As a subfield of mathematics, matrix theory continues to enjoy a renais-
sance that has accelerated during the past decade, though its roots may be
traced much further back. This is due in part to stimulation from a variety
of applications and to the considerable interplay with other parts of mathe-
matics, but also to a great increase in the number and vitality of specialists
in the field. As a result, the once popular misconception that the subject has
been fully researched has been largely dispelled. The interest on the part of
the American Mathematical Society and the approximately 140 participants
in the Short Course (at the January 1989 Phoenix Meeting) on which this
volume is based is a reflection of this change. The steady growth in qual-
ity and volume of the subject's three principal journals, Linear Algebra and
its Applications, Linear and Multilinear Algebra, and the SIAM Journal on
Matrix Analysis and Applications is another. Approximately 500 different
authors have published in one of these three journals in the last two years.
Geographically, strong research centers in matrix theory have developed re-
cently in Portugal and Spain, Israel, the Netherlands, Belgium, and Hong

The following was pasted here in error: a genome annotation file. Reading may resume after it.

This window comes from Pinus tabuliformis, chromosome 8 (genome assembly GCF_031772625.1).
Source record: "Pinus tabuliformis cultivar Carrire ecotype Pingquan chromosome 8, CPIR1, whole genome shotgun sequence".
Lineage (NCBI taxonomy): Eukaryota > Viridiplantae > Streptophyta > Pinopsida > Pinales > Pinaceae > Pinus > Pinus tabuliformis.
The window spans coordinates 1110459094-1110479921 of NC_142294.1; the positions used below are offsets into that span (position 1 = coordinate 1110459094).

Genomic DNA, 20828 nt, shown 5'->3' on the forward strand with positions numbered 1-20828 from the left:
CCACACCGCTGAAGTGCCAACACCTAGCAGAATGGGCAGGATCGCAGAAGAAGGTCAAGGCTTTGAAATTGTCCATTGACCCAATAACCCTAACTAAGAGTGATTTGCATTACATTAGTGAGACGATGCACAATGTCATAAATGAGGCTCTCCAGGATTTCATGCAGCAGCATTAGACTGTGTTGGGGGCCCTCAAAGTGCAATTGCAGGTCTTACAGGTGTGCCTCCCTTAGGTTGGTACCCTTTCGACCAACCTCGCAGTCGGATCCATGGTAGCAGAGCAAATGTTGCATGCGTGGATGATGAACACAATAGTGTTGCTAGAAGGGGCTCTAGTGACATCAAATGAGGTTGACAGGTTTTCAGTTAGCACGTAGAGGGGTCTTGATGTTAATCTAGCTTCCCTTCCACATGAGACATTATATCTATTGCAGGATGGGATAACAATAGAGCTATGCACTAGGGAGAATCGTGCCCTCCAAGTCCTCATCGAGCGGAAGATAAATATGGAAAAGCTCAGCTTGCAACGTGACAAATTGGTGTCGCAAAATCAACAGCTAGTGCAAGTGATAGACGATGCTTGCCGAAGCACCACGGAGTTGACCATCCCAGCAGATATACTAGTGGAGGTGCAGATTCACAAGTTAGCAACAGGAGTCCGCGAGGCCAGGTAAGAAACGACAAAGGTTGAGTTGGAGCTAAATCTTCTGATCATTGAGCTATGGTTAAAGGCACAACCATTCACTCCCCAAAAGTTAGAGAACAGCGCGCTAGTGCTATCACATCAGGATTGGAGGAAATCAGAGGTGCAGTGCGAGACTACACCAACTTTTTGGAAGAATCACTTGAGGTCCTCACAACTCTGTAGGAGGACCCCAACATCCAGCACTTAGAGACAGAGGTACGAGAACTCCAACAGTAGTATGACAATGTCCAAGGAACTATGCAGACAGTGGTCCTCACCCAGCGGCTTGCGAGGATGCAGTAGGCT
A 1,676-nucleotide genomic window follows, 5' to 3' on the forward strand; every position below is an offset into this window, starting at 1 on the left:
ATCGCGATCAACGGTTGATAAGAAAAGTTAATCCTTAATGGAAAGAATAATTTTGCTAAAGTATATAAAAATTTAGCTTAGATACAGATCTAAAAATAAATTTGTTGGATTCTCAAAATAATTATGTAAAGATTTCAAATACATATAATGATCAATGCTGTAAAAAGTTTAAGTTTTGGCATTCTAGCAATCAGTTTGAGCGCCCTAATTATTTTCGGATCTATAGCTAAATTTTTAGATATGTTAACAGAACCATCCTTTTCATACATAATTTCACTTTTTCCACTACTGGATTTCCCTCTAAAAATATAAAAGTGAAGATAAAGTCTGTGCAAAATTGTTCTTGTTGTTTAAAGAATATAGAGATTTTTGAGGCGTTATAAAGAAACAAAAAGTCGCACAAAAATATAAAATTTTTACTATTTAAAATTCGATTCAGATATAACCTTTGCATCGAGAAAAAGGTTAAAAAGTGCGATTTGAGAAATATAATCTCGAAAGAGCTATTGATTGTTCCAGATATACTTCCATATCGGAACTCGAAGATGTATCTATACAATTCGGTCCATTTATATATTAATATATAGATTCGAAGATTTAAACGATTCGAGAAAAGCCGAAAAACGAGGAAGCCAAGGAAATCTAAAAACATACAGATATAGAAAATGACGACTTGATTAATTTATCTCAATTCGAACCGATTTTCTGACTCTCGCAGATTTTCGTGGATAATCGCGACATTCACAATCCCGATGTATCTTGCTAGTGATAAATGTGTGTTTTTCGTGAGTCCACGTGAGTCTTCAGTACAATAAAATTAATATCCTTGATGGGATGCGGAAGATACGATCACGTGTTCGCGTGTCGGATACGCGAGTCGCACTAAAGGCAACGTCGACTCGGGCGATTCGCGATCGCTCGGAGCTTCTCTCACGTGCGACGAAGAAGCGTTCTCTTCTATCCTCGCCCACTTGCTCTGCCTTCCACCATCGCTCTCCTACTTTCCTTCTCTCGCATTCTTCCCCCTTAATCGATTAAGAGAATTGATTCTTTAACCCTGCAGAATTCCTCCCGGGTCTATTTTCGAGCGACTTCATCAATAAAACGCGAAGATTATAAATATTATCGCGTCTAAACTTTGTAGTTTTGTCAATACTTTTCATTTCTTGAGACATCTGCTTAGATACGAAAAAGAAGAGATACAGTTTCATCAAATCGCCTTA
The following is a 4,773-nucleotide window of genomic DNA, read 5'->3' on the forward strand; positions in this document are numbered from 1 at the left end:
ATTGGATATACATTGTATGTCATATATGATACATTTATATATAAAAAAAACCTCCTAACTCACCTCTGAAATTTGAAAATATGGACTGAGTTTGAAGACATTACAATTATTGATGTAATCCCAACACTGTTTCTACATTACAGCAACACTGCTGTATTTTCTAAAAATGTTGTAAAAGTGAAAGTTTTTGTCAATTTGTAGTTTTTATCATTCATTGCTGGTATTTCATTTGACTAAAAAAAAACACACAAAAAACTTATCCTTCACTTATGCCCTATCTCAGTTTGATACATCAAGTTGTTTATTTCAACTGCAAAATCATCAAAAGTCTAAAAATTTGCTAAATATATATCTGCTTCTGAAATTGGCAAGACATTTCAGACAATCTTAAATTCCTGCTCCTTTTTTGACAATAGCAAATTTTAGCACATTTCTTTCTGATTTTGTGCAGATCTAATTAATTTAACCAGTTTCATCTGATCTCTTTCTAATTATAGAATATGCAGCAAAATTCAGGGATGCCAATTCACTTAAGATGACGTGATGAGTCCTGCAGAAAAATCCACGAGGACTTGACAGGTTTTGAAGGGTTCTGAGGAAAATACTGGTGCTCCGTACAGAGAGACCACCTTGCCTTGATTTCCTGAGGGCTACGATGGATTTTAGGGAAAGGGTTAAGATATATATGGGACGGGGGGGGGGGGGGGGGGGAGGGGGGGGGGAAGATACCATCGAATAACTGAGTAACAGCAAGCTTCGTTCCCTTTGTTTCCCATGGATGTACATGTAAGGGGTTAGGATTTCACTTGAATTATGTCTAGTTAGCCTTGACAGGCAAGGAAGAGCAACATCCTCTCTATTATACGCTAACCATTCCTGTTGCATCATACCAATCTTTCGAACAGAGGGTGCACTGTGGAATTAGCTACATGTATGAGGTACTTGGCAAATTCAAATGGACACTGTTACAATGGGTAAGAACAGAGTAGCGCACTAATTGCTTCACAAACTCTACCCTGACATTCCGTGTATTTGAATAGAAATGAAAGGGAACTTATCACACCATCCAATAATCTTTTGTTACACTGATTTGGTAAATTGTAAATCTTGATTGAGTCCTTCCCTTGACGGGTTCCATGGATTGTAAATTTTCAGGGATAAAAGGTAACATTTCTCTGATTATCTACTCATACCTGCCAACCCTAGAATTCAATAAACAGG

The purpose of the Short Course was to present a sample of the ways in
which modern matrix theory is stimulated by its interplay with other subjects.
Though the course was limited to seven speakers, the "other subjects" repre-
sented included combinatorics, probability theory, statistics, operator theory
and control theory, algebraic coding theory, partial differential equations, and
analytic function theory. Among other important examples, numerical anal-
ysis, optimization, physics and economics are, unfortunately, at most lightly
touched. There is no limit to the specific examples that might be cited.
One of the ingredients in the recent vitality of matrix theory is the va-
riety of points of view and tools brought to the subject by researchers in
different areas. This is responsible for a number of important trends in cur-
rent research. For example, the notion of majorization (mentioned in the
talk by Olkin) has become pervasive in a historically brief period of time.
The trend away from the "basis-free" point of view is illustrated by work
in combinatorial matrix theory (Brualdi, Johnson), the Hadamard product